Not many bright stars appear in autumn, but a big square consisting of 4 stars isrecognizable high in the south. Three of these stars are from the constellation Pegasus and the other is of the constellation Andromeda.
The Winter Triangle
“Betelgeuse of the constellation Orion”, “Sirius of the constellation Canis Major” and “Procyon of the constellation Canis Minor” make an equilateral triangle in the winter sky.
Something to keep out the cold
If it’s not mid-summer, make sure to keep yourself warm! Especially during winter, take a shawl and a disposable heat pack since it’s quite windy. With ground mat and a sleeping bag, you’ll be able to stargaze lying down even during mid-winter.
It’s always useful in the dark! flashlights with red are ideal as they will not ruin your night vision, or that of your fellow stargazers.
You might want to keep it in your bag between late spring and autumn.
A warm drink is an added bonus on cold stargazing nights. Confectionary, such as candy and chocolate wouldn’t go amiss either!
With a planisphere, you’ll be able to know exactly which constellation appears and where it can be found in the night sky. You can purchase Kozushima’s original planisphere from Kozushima Tourism Association office.
Easy to carry and use. It’s also less tiresome on the eyes than a telescope.
Take a stargazing tour with local guides
At 8pm the stargazing tour starts from Yotane square within walking distance from town. Looking up at the night sky from an open field, while listening to an explanation from a local guide. It’s just like a natural planetarium.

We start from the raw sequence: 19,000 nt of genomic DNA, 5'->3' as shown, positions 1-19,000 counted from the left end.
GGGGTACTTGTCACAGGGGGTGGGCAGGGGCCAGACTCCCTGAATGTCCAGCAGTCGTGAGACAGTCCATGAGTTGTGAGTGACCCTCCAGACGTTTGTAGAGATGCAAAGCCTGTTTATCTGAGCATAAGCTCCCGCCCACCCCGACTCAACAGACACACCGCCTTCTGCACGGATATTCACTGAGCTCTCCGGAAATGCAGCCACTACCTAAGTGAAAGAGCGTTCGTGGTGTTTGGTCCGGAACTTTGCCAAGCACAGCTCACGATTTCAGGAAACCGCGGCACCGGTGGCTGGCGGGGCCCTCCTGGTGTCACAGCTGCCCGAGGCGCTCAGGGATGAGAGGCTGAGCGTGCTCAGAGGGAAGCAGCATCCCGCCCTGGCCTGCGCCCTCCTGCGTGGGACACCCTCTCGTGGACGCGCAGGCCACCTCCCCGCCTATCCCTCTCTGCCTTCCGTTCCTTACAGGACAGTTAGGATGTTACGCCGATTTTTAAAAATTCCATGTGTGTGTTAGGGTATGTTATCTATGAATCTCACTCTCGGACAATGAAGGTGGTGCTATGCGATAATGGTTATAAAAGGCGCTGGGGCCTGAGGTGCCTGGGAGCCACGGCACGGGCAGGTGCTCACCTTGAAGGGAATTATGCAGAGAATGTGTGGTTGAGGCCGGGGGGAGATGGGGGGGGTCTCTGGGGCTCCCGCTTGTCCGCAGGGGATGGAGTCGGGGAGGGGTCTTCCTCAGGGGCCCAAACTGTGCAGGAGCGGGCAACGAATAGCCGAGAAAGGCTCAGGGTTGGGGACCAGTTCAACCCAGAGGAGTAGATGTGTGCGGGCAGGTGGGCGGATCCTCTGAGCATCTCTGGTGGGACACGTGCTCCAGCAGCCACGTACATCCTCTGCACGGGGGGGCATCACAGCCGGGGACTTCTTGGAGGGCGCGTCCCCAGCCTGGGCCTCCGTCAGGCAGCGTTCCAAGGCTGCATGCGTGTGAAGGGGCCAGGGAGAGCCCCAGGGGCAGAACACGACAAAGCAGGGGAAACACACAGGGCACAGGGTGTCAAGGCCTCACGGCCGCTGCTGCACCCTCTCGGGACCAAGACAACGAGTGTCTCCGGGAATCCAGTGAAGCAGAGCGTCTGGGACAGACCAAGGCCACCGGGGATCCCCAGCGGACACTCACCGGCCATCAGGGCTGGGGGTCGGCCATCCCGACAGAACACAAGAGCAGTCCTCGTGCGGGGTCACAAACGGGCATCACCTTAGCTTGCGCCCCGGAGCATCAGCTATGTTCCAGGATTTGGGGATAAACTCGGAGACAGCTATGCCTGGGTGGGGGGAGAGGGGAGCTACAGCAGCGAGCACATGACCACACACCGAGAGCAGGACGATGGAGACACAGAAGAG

Each of the guides has their own way and style of explaining about the stars and constellations. For instance, we have guides who are great with children and another who relates her information to famous movies. These various approaches to presenting mean that you can enjoy the tour repeatedly and just the once. To be able to learn the local stories from the locals themselves is one of the biggest charms of these tours.
What kind of people will guide me?
Locals who have completed the Kozushima stargazing guide training course will guide you. They are drawn towards this activity by a passion to introduce Kozushima to its guests. Occasionally, stories about local everyday life will liven up the tours.
Note: Stargazing tours are conducted in Japanese only.
Can the stars always be seen clearly when the weather is good?
Even when the sky is clear around full moon, visibility isn’t always good due to the strong moonlight. It could also occasionally be affected by clouds and wind, which can cause the cancellation of tours on any appointed day.
Can I book a tour on the day? Can I participate alone?
Please book 3 days in advance. At least 3 participants are required to implement a tour. However, if there are other bookings on the same day and that totals 3 or more people including you, then you can attend even if you are alone. Please check availability with Kozushima Tourism Association by phone, email or by visiting our office in person.
Note: All information on stargazing tours is provided in Japanese only.
Is there anything I should take to tour?
Your guide will prepare your flashlight and binoculars. All you need is suitable attire for the season. If you’d like to know more about useful stargazing items, then click here.
The islandʼs night view and its residents